PALO ALTO, Calif. — Secretary of State Rex Tillerson said Wednesday the United States owes Turkey an explanation for saying it is supporting the creation of a border security force in northern Syria — a proposal that has drawn furious reaction from Ankara.
Tillerson told reporters “that entire situation has been mis-portrayed, mis-described, some people misspoke. We are not creating a border security force at all.”
Turkish President Recep Tayyip Erdogan on Monday vowed to “drown this army of terror before it is born.” He warned U.S. troops against coming between Turkish troops and the Kurdish forces in Syria that Ankara views as an extension of Turkey’s own Kurdish insurgency.
The top U.S. diplomat said he had a brief meeting Tuesday with his Turkish counterpart on the sidelines of a meeting of American allies in Canada on North Korea policy. He clarified America’s intentions, which he said were to provide training to local elements in areas liberated from the Islamic State group.
“We have ISIS still attacking in parts of northwest Syria and along the Euphrates valley, so this is just more training and trying to block ISIS from their escape routes,” Tillerson told reporters on his flight back to Washington after making a speech on U.S. policy on Syria at Stanford University in California.
Tillerson said of Turkey, “We understand why they reacted the way they did.”
He said had spoken to Defense Secretary Jim Mattis on Wednesday to make sure they are on the same page.
U.S. officials have said it plans to expand a training program for local Kurdish and Arab border guards in Syria. The U.S.-led coalition says the force, expected to reach 30,000 in the next several years, would be deployed along Syria’s borders with Turkey and Iraq. Some 230 cadets have already been recruited to the new border force, according to the coalition.
Speaking earlier at Stanford, Tillerson indicated the U.S. would address Turkey’s concern about “PKK terrorists” — a reference to a Kurdish group inside Turkey.
The speech was used by Tillerson to signal a deeper American commitment to Syria. He indicated that U.S. forces, currently numbering more than 2,000, would remain there for the forseeable future.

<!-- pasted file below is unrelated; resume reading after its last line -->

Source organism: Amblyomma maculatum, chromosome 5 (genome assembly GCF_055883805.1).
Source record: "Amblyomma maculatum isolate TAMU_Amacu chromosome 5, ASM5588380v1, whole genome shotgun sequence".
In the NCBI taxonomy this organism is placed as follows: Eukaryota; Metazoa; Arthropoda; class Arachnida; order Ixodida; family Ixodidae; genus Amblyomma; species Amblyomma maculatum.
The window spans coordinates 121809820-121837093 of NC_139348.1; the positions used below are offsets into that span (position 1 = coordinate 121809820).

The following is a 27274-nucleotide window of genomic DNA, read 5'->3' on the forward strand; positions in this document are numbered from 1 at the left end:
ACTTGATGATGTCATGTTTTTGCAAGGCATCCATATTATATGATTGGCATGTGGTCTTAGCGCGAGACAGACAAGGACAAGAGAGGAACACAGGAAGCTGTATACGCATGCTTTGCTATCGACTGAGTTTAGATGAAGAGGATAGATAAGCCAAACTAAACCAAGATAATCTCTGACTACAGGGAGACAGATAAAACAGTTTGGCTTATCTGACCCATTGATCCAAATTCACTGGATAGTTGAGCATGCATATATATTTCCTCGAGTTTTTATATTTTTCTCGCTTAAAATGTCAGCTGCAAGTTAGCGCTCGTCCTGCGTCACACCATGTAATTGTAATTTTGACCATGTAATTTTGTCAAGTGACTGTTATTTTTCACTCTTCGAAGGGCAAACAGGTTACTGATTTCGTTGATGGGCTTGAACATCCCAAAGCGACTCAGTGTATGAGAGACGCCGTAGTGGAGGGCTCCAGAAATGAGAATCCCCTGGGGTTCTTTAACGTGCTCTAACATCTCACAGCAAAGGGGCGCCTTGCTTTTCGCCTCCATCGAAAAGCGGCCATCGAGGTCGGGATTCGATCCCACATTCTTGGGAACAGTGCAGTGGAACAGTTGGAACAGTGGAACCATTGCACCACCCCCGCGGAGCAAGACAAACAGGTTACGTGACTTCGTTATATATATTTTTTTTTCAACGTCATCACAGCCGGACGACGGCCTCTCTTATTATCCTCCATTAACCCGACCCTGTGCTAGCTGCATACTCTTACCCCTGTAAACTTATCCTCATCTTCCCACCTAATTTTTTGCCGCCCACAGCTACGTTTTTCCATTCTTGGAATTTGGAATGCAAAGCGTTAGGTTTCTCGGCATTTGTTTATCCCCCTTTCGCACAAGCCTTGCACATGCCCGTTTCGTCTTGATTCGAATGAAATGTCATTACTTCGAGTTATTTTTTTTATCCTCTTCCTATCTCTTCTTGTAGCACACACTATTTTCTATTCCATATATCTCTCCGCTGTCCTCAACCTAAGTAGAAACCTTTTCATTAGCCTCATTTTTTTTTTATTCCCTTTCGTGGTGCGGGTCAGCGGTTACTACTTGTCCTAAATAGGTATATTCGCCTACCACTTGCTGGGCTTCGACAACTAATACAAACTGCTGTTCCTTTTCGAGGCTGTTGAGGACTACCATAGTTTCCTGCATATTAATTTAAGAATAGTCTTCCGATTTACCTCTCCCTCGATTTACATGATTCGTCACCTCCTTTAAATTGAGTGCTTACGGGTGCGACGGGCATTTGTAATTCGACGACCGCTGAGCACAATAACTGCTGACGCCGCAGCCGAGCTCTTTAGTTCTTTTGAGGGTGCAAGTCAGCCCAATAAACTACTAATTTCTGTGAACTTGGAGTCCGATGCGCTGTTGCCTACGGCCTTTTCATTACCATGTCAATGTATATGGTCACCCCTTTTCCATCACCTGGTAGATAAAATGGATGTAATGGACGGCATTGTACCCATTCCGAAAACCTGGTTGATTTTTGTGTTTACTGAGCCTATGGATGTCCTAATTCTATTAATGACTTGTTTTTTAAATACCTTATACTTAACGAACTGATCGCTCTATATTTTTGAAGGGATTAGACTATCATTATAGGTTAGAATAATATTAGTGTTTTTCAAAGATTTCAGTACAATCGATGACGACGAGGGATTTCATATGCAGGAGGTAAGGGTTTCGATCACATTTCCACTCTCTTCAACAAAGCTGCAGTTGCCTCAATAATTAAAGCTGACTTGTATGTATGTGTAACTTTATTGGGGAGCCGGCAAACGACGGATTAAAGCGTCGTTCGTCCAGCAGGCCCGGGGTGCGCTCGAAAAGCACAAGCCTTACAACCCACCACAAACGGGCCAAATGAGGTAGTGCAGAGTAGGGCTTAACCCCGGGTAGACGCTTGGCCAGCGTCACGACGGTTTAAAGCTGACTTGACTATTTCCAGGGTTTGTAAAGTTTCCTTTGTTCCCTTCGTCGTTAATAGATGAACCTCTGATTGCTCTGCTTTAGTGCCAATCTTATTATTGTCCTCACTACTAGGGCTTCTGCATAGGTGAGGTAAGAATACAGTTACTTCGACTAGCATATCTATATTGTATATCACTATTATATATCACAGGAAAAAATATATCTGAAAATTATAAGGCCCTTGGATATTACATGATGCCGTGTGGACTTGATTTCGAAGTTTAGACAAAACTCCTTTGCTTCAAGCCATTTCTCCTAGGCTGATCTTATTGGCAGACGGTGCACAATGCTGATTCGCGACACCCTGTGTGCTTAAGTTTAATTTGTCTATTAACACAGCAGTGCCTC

He said it was crucial for the U.S. to maintain a military presence to prevent an Islamic State resurgence and avoid the “mistakes” of Iraq. He also said the U.S. would step up its diplomatic efforts and push for broader political changes in Syria, roiled by war that has claimed up to a half-million lives since it broke out in 2011.
“Let us be clear, the United States will maintain a military presence in Syria focused on ensuring ISIS cannot re-emerge,” Tillerson said.
Recounting what went wrong in Iraq, Tillerson said, “We cannot allow history to repeat itself in Syria. ISIS presently has one foot in the grave, and by maintaining an American military presence in Syria, until the full and complete defeat of ISIS is achieved, it will soon have two.”
He told reporters that the overall U.S. mission remained defeating the Islamic State group and preventing its re-emergence. He said the U.S. would not be drawn into fighting against the forces of President Bashar Assad, despite Washington’s desire to see him step down, or against Iran, despite the U.S. aim of ridding Syria of Iranian influence.
“We’ve been very clear we’re not there to in any way engage with the regime. We’re not there to engage with Iran. We’re there to defeat ISIS,” Tillerson said.
Backed by Russia and Iran, Assad has reasserted control over much of Syria. And Republicans and Democrats in the U.S. have grown worried that both of Assad’s allies are now entrenched in the country, with Iran in particular posing an immediate threat to neighboring Israel.
Tillerson illustrated how the U.S. would continue trying to isolate Assad’s government even as the U.S. objective is “stabilization.” Washington won’t allow international reconstruction aid to flow to any part of Syria under Assad’s control, he said. It will discourage countries from trading with his government.
More immediate, Tillerson called for Russia to continue working with the U.S. on a “de-escalation” area in southwest Syria and stick to commitments to a U.N.-led peace process. The U.N. mediation has languished for years without any progress and fighting between Assad’s military and rebel groups persists.